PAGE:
Posted on November 17, 2017

What I’m Thankful For

It’s a crazy world, and it’s easier for me to make a list of things that I’m NOT thankful for—which means it’s a really good time to step back and think carefully about what I AM thankful for. We need to remember that there’s still a lot of good in the world. This isn’t comprehensive, but a few things I am thankful for right now. I hope this inspires you to make your own list.

  1. As always, I am thankful for my wonderful family—they keep me grounded and love me no matter what.
  1. I am thankful for my friends, especially my friends who push me to try greater things, whether I think I’m ready or not. 
  1. I am thankful for good books that give me new ways of seeing the world.
  1. I am thankful for a warm house and hot tea on cold mornings.
  1. I am thankful for living in Alaska, a place of beautiful landscapes and independent yet friendly people.
  1. I am thankful for the American democracy that encourages us not to settle for what is, but reach out for what is best for all of us.
  1. I am thankful for people who try to change the world to make things fairer and greener and better for their neighbors near and far.

What are you thankful for? Answer in the comment section, or post your own list on social media!

Posted on November 11, 2017

Veterans Day

First posted here on 11/11/16:

Veterans Day has always meant a lot to me, as I grew up an Army brat, my husband is a Navy vet, and it was also my mother’s birthday. Here’s a little history of Veterans Day, courtesy of the U.S. Department of Veterans Affairs:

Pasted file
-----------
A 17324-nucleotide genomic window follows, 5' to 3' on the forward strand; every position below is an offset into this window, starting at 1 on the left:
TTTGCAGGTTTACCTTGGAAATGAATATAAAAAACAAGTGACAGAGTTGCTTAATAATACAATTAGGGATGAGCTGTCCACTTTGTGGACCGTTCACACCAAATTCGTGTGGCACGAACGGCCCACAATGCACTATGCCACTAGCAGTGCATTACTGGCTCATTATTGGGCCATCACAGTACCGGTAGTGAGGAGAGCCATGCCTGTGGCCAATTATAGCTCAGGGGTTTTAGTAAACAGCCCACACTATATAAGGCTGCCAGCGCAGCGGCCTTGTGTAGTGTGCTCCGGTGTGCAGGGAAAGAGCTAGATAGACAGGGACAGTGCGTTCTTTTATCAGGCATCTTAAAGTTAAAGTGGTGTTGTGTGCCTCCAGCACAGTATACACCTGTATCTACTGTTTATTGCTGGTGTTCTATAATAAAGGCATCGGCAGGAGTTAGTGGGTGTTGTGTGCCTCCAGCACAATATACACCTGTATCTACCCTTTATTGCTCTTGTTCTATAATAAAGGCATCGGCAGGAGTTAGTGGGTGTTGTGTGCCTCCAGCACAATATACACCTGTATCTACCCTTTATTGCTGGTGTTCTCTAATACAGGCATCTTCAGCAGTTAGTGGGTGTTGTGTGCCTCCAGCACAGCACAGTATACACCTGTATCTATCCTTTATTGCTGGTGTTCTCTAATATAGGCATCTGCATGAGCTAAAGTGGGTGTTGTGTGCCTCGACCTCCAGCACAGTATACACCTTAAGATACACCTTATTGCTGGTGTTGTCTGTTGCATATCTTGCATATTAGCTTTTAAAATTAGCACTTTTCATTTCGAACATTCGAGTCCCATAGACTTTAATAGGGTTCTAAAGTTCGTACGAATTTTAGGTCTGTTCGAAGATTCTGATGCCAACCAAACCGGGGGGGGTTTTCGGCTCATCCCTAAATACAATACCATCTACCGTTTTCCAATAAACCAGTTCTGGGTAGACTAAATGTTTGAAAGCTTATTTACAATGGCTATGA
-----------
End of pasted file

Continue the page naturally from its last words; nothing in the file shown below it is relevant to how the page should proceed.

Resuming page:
In 1921, an unknown World War I American soldier was buried in Arlington National Cemetery. This site, on a hillside overlooking the Potomac River and the city of Washington, D.C., became the focal point of reverence for America’s veterans.

Similar ceremonies occurred earlier in England and France, where an unknown soldier was buried in each nation’s highest place of honor (in England, Westminster Abbey; in France, the Arc de Triomphe). These memorial gestures all took place on November 11, giving universal recognition to the celebrated ending of World War I fighting at 11 a.m., November 11, 1918 (the 11th hour of the 11th day of the 11th month). The day became known as “Armistice Day.”

Armistice Day officially received its name in America in 1926 through a Congressional resolution. It became a national holiday 12 years later by similar Congressional action. If the idealistic hope had been realized that World War I was “the War to end all wars,” November 11 might still be called Armistice Day. But only a few years after the holiday was proclaimed, war broke out in Europe. Sixteen and one-half million Americans took part. Four hundred seven thousand of them died in service, more than 292,000 in battle.

Armistice Day Changed To Honor All Veterans

The first celebration using the term Veterans Day occurred in Birmingham, Alabama, in 1947. Raymond Weeks, a World War II veteran, organized “National Veterans Day,” which included a parade and other festivities, to honor all veterans. The event was held on November 11, then designated Armistice Day. Later, U.S. Representative Edward Rees of Kansas proposed a bill that would change Armistice Day to Veterans Day. In 1954, Congress passed the bill that President Eisenhower signed proclaiming November 11 as Veterans Day. Raymond Weeks received the Presidential Citizens Medal from President Reagan in November 1982. Weeks’ local parade and ceremonies are now an annual event celebrated nationwide.

For more information and a Teachers Resource Guide, check out  Happy Veterans Day, and thanks to all our vets!

Posted on October 27, 2017

NaNoWriMo 2017!

Update November 4:

I’m up to 3869 words so far! Hope everyone is having a good NaNo month.